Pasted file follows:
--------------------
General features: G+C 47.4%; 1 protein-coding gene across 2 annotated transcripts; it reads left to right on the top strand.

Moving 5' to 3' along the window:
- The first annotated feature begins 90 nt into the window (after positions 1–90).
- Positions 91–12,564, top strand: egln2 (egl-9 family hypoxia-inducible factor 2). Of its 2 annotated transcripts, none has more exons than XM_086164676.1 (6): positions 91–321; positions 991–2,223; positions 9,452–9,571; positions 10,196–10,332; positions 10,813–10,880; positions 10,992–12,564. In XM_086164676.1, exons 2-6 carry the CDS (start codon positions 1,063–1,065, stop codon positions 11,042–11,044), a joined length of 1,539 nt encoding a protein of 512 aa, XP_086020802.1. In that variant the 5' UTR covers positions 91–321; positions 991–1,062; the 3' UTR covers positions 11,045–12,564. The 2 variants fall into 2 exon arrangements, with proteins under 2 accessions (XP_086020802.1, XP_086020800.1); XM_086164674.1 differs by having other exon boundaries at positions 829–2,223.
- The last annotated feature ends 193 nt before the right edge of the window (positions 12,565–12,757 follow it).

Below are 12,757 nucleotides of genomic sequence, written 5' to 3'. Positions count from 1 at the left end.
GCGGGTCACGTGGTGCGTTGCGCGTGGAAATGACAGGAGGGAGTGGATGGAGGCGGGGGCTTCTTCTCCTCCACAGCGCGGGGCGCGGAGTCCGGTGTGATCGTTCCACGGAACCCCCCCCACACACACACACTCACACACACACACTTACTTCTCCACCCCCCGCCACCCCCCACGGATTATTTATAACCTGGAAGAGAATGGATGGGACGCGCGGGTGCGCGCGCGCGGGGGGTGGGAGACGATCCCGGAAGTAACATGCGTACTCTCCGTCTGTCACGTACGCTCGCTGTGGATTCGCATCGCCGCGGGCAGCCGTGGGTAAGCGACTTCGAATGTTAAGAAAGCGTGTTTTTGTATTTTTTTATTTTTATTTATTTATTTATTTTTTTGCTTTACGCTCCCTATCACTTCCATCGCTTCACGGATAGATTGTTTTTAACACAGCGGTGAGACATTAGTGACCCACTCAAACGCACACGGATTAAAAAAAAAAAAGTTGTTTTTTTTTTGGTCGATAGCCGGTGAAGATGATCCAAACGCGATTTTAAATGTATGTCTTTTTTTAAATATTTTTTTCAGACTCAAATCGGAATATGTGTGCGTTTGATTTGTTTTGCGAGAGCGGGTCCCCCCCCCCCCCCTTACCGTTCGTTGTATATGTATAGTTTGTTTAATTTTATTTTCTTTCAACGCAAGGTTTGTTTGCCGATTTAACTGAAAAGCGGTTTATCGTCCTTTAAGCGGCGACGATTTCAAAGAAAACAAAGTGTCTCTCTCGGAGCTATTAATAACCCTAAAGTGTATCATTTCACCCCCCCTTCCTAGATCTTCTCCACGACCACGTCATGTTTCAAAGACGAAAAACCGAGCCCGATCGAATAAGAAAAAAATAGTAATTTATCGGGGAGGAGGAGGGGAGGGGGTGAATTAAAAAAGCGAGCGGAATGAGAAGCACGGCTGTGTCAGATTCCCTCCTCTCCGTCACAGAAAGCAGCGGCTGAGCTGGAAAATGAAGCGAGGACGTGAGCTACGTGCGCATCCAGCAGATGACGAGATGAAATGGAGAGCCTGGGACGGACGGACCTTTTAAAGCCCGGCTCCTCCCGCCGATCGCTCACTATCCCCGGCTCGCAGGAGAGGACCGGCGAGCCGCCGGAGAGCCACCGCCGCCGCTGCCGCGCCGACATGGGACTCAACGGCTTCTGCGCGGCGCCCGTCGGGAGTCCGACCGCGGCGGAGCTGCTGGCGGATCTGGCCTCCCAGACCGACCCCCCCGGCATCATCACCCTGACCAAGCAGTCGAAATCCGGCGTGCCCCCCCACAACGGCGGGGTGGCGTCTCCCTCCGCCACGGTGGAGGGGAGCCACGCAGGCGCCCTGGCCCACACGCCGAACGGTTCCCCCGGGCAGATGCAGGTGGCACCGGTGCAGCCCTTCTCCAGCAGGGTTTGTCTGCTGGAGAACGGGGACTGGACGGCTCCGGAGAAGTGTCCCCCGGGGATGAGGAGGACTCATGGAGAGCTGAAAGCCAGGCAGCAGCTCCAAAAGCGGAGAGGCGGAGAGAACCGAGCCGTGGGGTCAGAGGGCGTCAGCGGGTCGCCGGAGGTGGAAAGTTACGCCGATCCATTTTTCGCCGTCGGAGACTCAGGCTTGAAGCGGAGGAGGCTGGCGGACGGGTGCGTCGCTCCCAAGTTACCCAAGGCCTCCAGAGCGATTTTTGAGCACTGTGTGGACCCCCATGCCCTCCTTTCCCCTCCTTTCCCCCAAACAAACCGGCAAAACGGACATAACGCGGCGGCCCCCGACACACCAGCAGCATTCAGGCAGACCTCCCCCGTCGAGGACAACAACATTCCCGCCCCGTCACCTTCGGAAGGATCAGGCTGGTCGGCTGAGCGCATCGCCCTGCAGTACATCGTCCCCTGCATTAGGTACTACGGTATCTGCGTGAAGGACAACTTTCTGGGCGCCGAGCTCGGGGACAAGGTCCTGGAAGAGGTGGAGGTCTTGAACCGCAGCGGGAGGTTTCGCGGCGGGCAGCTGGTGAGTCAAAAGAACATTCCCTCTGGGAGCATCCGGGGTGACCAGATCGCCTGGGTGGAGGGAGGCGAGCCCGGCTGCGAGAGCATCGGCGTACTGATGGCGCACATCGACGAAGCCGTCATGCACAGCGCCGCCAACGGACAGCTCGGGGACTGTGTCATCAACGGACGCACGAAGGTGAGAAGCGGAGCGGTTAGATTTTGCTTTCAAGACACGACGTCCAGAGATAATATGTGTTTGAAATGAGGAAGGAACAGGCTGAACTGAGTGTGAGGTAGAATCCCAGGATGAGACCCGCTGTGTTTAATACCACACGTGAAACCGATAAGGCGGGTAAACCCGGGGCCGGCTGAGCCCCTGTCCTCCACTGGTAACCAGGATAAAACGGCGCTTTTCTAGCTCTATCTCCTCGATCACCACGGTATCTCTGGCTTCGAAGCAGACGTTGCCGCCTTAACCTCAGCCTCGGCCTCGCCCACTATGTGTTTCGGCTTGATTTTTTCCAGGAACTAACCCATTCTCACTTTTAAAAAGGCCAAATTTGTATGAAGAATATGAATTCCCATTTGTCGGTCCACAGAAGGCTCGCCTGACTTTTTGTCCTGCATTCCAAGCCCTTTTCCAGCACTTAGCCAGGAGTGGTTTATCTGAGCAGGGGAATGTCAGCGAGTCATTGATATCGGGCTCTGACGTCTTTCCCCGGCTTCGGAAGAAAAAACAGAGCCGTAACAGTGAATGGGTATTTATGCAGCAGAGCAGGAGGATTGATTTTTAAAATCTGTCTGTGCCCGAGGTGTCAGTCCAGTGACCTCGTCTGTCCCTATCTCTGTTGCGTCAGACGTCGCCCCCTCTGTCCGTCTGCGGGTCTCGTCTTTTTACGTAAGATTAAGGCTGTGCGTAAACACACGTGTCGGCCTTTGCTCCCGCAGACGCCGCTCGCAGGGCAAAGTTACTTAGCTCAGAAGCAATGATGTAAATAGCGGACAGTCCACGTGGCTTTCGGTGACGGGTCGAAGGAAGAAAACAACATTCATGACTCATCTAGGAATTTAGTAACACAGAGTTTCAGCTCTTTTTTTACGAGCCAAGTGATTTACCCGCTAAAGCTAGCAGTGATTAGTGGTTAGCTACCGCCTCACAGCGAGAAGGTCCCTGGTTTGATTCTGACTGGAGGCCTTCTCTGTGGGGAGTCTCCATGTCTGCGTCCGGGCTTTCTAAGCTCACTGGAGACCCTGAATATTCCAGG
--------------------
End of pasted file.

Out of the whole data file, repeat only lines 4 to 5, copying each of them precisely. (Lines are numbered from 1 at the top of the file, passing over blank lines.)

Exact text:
- Positions 91–12,564, top strand: egln2 (egl-9 family hypoxia-inducible factor 2). Of its 2 annotated transcripts, none has more exons than XM_086164676.1 (6): positions 91–321; positions 991–2,223; positions 9,452–9,571; positions 10,196–10,332; positions 10,813–10,880; positions 10,992–12,564. In XM_086164676.1, exons 2-6 carry the CDS (start codon positions 1,063–1,065, stop codon positions 11,042–11,044), a joined length of 1,539 nt encoding a protein of 512 aa, XP_086020802.1. In that variant the 5' UTR covers positions 91–321; positions 991–1,062; the 3' UTR covers positions 11,045–12,564. The 2 variants fall into 2 exon arrangements, with proteins under 2 accessions (XP_086020802.1, XP_086020800.1); XM_086164674.1 differs by having other exon boundaries at positions 829–2,223.
- The last annotated feature ends 193 nt before the right edge of the window (positions 12,565–12,757 follow it).